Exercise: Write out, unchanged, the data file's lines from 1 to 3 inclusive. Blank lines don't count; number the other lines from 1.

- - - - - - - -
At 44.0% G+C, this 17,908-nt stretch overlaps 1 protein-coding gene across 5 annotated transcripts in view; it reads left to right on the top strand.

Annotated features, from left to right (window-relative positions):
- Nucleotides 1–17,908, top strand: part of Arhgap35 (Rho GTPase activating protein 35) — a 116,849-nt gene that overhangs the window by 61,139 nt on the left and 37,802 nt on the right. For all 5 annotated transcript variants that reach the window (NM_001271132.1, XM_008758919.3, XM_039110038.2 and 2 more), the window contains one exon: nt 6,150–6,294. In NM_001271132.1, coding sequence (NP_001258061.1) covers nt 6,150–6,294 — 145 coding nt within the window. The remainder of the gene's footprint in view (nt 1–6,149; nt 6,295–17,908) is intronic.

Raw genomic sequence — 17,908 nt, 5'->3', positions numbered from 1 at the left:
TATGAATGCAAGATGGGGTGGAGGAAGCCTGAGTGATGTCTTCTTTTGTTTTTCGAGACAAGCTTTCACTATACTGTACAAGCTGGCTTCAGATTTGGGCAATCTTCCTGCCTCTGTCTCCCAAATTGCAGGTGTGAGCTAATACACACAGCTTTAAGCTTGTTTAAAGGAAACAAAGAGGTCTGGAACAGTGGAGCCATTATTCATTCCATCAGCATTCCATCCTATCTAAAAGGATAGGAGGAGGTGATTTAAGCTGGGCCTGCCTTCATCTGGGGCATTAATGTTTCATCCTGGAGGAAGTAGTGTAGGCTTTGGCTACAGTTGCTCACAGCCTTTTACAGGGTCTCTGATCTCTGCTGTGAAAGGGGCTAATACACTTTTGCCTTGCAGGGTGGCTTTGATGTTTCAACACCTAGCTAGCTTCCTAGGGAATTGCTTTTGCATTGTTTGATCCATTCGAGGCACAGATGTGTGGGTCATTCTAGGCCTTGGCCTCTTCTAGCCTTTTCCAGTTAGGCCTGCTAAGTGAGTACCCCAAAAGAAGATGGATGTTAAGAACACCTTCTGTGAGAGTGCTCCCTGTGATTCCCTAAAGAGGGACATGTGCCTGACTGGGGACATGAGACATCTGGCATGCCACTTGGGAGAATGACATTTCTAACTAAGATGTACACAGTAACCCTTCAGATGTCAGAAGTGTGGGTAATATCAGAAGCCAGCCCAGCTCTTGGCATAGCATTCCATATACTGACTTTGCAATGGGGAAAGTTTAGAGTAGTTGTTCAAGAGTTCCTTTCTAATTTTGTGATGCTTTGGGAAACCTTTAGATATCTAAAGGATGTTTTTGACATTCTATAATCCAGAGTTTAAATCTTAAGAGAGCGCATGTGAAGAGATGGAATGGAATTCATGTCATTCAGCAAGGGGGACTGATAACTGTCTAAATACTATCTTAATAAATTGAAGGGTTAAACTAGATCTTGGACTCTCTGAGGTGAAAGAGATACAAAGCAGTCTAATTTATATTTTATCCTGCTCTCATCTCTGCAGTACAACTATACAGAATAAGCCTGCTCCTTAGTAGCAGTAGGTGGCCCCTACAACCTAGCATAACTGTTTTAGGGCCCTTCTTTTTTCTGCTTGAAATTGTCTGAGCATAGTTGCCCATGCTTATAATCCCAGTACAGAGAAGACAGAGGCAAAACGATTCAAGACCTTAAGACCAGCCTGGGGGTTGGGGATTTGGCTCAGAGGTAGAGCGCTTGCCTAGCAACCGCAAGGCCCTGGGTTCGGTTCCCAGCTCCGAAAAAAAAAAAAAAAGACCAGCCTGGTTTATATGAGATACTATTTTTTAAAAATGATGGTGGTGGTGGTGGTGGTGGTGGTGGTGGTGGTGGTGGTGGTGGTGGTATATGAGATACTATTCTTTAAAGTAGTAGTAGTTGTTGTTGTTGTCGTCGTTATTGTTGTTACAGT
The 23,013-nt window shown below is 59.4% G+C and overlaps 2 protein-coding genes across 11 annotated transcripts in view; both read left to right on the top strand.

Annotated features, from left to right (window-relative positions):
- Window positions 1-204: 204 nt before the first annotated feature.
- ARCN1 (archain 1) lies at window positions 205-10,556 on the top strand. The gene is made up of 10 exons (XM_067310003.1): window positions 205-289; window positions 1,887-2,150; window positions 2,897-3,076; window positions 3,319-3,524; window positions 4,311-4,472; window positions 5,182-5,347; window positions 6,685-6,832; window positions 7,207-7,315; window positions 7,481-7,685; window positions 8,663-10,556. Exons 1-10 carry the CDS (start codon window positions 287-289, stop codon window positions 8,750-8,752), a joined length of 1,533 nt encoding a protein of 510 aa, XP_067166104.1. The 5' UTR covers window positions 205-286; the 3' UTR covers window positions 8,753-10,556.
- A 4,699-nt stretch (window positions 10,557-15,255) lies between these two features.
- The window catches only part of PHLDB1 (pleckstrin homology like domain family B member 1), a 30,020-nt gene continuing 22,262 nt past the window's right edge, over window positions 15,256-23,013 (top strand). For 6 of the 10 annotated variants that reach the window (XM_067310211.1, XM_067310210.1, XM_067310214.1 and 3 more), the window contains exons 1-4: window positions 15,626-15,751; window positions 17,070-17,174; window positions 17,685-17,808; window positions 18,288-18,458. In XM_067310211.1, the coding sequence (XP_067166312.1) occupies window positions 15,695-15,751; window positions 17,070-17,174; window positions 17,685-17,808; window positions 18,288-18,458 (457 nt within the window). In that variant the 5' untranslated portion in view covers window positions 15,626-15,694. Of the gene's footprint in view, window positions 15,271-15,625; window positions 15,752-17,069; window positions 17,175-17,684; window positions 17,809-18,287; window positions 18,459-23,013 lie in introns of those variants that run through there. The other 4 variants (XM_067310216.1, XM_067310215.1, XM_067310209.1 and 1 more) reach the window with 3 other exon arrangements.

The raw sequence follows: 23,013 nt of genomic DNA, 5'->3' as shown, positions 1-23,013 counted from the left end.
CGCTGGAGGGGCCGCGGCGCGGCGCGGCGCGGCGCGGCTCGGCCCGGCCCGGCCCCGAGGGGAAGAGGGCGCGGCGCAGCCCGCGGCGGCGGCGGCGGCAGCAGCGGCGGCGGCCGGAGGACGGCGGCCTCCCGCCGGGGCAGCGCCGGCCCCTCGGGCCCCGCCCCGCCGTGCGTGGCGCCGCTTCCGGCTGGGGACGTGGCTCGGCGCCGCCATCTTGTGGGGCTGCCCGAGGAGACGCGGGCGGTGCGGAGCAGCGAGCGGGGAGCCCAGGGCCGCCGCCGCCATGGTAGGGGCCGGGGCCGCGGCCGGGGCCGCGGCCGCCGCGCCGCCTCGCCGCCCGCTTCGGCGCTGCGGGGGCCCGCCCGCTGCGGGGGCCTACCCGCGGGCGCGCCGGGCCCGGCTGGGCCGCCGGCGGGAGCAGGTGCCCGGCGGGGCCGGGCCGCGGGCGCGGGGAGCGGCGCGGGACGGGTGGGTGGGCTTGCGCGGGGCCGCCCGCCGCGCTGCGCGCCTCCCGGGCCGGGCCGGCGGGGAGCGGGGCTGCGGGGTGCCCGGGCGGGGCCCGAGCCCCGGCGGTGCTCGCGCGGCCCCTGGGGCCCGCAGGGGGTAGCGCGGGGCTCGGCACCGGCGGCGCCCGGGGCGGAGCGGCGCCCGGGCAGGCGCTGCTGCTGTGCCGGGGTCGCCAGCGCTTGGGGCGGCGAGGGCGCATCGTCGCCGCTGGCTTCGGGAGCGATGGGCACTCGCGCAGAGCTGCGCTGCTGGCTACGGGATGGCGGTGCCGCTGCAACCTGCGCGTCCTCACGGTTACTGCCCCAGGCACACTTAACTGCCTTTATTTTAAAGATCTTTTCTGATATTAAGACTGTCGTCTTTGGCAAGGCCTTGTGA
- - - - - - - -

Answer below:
At 44.0% G+C, this 17,908-nt stretch overlaps 1 protein-coding gene across 5 annotated transcripts in view; it reads left to right on the top strand.

Annotated features, from left to right (window-relative positions):
- Nucleotides 1–17,908, top strand: part of Arhgap35 (Rho GTPase activating protein 35) — a 116,849-nt gene that overhangs the window by 61,139 nt on the left and 37,802 nt on the right. For all 5 annotated transcript variants that reach the window (NM_001271132.1, XM_008758919.3, XM_039110038.2 and 2 more), the window contains one exon: nt 6,150–6,294. In NM_001271132.1, coding sequence (NP_001258061.1) covers nt 6,150–6,294 — 145 coding nt within the window. The remainder of the gene's footprint in view (nt 1–6,149; nt 6,295–17,908) is intronic.